Now to the difference between the FLEX-6500/FLEX-6700 and the FLEX-6600.  The FLEX-6600 incorporates 7th order band pass filters on all of the HF contest bands.  The 6500/6700 incorporate 3rd order filters on those bands.  The 7th order filters provide greater than 50 dB of band to band isolation between the contest bands at the cost of higher insertion loss. This is excellent for Field Day, SO2R, and other contesting configurations. This additional loss is easily compensated with additional preamp gain if required.  

Let's take a look at the default preamp gain strategy for the 6400 and 6600 radios.  We used the "Rural" noise floor numbers for our calculations to set the default gain for each band.  Note that the 6400 filters have lower loss on the contest bands because it uses 3rd order preselector filters on all bands just as the 6500 and 6700 do.  Below you can see the ITU typical noise power in dBm in a 500 Hz bandwidth with S unit call outs in red.  



Given the Rural noise floor for each band and the receiver noise for each band we calculated a the target sensitivity to be 10 dB below the ITU typical.  We then picked the preamp or attenuation setting.  The table below shows the gain setting and the expected MDS with no antenna attached for that setting on the respective radio.  If you need more or less gain for your location, antenna and operating conditions use the procedure above to adjust accordingly.  



Hope this helps.

73,
Gerald
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Joe N3HEE

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Gerald.  Thanks for the detailed response and information.  I totally agree with this.  However it did not answer what we are seeing when the receiver is in WIDE with RXA antenna input connected.    Does RXA go through the bandpass filters ?  Why are we seeing better receiver performance in WIDE mode on 160 meters ?  Can you please shed some light on how signals routed from various antenna inputs. Thanks -Joe N3HEE
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Gerald - K5SDR, Employee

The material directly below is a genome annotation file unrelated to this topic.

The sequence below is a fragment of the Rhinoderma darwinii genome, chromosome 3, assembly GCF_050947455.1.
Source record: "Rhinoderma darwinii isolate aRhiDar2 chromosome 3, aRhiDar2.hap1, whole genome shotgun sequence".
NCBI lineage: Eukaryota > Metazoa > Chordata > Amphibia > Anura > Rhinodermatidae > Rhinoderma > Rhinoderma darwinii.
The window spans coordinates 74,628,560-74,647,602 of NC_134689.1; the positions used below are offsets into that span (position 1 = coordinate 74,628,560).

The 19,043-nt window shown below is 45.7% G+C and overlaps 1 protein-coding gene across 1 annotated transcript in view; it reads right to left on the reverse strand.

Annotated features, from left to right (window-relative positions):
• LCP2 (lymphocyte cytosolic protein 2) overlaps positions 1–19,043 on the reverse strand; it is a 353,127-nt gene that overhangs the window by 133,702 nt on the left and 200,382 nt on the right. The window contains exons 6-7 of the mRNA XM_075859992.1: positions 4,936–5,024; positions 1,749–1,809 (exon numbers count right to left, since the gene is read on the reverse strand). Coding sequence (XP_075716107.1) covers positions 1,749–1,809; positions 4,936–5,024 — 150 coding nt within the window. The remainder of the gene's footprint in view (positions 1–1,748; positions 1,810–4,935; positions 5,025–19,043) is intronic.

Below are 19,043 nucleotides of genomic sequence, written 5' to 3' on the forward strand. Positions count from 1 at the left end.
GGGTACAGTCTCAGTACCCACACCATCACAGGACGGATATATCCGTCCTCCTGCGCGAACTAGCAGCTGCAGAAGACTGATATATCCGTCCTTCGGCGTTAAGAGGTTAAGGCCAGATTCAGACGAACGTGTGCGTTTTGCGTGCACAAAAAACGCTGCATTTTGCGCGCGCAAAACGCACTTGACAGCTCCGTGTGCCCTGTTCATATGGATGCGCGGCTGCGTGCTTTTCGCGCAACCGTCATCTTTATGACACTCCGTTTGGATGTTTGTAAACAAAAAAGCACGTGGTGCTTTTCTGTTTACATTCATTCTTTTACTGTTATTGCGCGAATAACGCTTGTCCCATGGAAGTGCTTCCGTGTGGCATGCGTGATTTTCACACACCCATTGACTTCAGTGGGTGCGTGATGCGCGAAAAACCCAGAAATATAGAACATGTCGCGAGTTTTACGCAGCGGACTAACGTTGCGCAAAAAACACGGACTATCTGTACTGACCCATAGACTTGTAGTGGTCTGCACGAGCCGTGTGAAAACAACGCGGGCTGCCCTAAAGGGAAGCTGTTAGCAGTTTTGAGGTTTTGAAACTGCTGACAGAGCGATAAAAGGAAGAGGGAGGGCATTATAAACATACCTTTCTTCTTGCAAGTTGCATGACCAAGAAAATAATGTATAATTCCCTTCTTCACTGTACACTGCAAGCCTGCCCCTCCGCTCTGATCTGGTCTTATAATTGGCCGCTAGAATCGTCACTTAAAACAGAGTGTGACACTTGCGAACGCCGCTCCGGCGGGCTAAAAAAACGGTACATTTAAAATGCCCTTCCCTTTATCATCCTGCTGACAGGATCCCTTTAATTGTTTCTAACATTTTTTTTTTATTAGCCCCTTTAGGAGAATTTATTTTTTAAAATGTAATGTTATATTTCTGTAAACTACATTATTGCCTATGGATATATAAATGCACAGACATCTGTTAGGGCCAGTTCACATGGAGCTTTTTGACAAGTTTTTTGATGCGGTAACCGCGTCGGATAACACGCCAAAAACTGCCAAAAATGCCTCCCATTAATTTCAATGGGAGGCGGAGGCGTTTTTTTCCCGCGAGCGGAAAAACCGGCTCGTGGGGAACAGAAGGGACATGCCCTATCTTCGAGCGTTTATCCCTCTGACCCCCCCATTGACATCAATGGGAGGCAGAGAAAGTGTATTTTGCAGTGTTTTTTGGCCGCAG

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Joe, 

When you go into WIDE mode it bypasses the band pass filter and only has a high pass filter to remove the AM broadcast band.  This is true no matter which antenna connector you use.  The receiver signal chain is the same for ANT1, ANT2, RXA, RXB, XVTA, and XVTB.  There is no harm in going to WIDE mode on 160m or any other band unless there is a strong co-located (e.g Field Day) signal on another ham band, which won't normally be the case.  Lots of strong signals actually add and subtract randomly to look like Gaussian (white) noise in the ADC.

Gerald
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Joe N3HEE

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Thanks Gerald.  That's good info to know.  So what we are seeing is normal ?  If so this would be good info for the user manual.  I found this by accident.  Going into WIDE with RX antennas on 160 meters makes a big improvement when working weaker DX ! 

It would be nice to be able to switch into WIDE mode without needing to zoom out on the panadapter.  In other words a switch that would turn it on or off and maintain the current resolution of the panadapter. 

Joe
N3HEE
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Fred GLENN

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Thanks Gerald. I just got back in town and tried your suggestion. I was not taking into account the added loss of the new filters in the 6600 and was not introducing enough preamp gain, especially on 20m.

Surprisingly, I need between 16 and 24 dB of preamp gain to reach the "8-10dB drop" in noise floor with/without the antenna on 20m. Much more gain than what was needed with the 6500. As I said, I am in a quiet rural location. I see 20m daytime noise levels of about -120dBm (antenna) vs. -128dBm (no antenna) with the 16dB preamp setting. 

The old processor between the ears has been reprogrammed to understand this now. I appreciate your explanation. 

Fred
K9SO